Former Vice President Joe Biden opposed additional witnesses during the Senate impeachment trial of President Bill Clinton, a fact that comes as Democrats try to get former National Security Adviser John Bolton to tesify in the ongoing impeachment trial of President Trump.
Politico obtained a memo on Thursday written by then-Delaware Sen. Biden in January 1999 that was sent to the Democratic caucus in the middle of the Clinton impeachment battle.
“The Senate may dismiss articles of impeachment without holding a full trial or taking new evidence. Put another way, the Constitution does not impose on the Senate the duty to hold a trial,” Biden said to his Democratic colleagues. “In a number of previous impeachment trials, the Senate has reached the judgment that its constitutional role as a sole trier of impeachments does not require it to take new evidence or hear live witness testimony.”
The leaked transcript of Bolton's upcoming book had renewed efforts by Democrats to introduce new witnesses in the Senate trial in addition to the 17 witnesses that testified in the House before the articles of impeachment were adopted. However, Republicans also called on Biden as well as his son, Hunter Biden, to become witnesses in order to testify about his son's ties to the Ukrainian company Burisma during his tenure as vice president.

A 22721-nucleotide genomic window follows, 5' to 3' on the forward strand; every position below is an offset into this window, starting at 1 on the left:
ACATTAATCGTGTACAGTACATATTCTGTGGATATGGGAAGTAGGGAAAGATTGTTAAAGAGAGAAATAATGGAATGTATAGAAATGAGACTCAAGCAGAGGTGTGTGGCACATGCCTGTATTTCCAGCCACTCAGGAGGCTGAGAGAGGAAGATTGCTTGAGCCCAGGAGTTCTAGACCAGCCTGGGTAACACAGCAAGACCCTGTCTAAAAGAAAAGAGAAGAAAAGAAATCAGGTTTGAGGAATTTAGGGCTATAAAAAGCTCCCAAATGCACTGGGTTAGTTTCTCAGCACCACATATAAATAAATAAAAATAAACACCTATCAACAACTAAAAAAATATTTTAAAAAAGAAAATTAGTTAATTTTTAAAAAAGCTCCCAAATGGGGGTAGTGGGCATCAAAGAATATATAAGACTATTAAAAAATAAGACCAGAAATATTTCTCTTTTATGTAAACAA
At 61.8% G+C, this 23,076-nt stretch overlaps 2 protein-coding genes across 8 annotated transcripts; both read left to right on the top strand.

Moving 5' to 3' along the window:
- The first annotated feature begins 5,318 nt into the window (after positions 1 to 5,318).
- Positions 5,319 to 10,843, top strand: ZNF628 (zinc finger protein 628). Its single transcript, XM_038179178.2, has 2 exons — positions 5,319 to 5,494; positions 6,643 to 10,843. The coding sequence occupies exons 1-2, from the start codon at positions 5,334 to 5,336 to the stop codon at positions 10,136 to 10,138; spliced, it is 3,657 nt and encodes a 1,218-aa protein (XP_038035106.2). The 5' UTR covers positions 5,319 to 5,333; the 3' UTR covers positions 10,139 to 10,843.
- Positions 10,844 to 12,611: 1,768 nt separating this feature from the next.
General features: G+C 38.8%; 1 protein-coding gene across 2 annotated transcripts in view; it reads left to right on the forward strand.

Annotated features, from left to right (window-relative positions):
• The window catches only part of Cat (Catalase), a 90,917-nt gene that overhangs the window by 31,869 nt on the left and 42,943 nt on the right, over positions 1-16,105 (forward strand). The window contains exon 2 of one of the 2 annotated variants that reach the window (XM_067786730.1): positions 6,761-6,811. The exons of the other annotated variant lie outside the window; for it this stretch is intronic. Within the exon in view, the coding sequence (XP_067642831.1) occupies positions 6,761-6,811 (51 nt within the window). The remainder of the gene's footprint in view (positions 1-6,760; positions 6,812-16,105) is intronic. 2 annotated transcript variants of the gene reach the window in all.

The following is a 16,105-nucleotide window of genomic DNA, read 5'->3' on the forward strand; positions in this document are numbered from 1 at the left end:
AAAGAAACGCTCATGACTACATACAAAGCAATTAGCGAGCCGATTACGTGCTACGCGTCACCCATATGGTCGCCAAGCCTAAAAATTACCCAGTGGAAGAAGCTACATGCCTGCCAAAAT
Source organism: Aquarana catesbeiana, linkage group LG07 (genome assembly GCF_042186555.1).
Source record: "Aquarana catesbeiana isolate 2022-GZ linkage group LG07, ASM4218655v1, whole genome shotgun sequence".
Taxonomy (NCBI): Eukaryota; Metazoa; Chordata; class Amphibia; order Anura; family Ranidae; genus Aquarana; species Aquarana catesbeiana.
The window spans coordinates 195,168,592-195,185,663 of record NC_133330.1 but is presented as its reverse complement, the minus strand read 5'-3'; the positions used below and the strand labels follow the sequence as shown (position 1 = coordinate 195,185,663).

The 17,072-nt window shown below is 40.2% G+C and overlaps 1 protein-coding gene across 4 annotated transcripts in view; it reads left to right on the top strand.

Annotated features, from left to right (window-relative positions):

President Trump declared "game over" on Wednesday after a clip from August 2019 had surfaced showing Bolton claiming that combating "corruption" in Ukraine was a "high priority" for the Trump administration.
Bolton also called Trump's communications with Ukrainian President Volodymyr Zelensky "warm and cordial," without mentioning any misconduct. It seemingly contradicted reported assertions in Bolton's forthcoming book that Trump explicitly told him he wanted to tie military aid to Ukraine to an investigation into Joe and Hunter Biden.
Another clip surfaced of leading House impeachment manager Adam Schiff, D-Calif, expressing that Bolton had a "lack of credibility" during a 2005 interview when Bolton was up for a nomination as ambassador to the United Nations under then-President George W. Bush.
"And particularly given the history, where we've had the politicizing of intelligence over WMD [weapons of mass destruction], why we would pick someone who the very same issue has been raised repeatedly, and that is John Bolton's politicization of the intelligence he got on Cuba and other issues, why we would want someone with that lack of credibility, I can't understand," Schiff had said.
All eyes have been on a handful of senators, who are being swayed by colleagues on both sides to either call for witnesses or wrap up the impeachment trial. It is expected that a final vote for additional witnesses will take place Friday evening.
Fox News' Gregg Re contributed to this report.